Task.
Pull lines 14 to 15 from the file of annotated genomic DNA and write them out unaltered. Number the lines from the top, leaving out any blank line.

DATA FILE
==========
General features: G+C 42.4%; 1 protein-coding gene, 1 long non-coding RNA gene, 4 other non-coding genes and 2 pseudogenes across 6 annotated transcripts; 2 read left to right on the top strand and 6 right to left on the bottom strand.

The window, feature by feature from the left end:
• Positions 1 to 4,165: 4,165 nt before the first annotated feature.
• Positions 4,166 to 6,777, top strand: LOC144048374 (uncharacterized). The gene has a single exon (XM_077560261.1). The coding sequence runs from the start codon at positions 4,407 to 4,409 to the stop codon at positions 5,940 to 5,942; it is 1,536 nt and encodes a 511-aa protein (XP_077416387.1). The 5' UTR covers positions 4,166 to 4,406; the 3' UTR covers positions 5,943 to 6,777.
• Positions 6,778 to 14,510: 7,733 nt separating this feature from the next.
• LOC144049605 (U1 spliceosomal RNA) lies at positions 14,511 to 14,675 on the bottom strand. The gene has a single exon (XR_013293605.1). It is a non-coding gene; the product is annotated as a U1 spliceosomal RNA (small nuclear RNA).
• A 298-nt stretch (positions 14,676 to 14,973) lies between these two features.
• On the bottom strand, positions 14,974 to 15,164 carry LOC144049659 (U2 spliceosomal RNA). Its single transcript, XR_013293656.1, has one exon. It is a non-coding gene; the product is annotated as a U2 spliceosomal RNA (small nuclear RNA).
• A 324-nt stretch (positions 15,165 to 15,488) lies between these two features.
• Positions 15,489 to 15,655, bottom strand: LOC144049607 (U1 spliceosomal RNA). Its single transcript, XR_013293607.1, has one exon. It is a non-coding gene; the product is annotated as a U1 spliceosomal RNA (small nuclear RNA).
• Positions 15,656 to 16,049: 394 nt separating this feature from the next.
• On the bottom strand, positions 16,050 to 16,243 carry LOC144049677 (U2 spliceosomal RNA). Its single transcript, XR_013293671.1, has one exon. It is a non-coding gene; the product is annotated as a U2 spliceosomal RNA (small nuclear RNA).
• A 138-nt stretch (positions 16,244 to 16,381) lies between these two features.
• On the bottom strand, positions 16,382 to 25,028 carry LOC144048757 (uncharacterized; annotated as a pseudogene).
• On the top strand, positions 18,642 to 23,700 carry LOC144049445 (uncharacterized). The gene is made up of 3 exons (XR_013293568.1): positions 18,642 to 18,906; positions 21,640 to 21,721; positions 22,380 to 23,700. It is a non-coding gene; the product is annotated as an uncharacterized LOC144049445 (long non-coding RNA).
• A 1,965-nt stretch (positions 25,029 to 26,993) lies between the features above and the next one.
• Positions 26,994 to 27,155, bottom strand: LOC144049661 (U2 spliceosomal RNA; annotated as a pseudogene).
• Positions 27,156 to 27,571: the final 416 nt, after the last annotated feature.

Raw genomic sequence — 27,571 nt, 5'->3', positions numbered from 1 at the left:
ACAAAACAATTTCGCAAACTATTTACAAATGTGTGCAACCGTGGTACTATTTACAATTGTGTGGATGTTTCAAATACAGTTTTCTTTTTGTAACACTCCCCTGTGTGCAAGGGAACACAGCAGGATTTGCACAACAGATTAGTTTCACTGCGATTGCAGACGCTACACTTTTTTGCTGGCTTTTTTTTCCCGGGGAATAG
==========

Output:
• On the bottom strand, positions 16,382 to 25,028 carry LOC144048757 (uncharacterized; annotated as a pseudogene).
• On the top strand, positions 18,642 to 23,700 carry LOC144049445 (uncharacterized). The gene is made up of 3 exons (XR_013293568.1): positions 18,642 to 18,906; positions 21,640 to 21,721; positions 22,380 to 23,700. It is a non-coding gene; the product is annotated as an uncharacterized LOC144049445 (long non-coding RNA).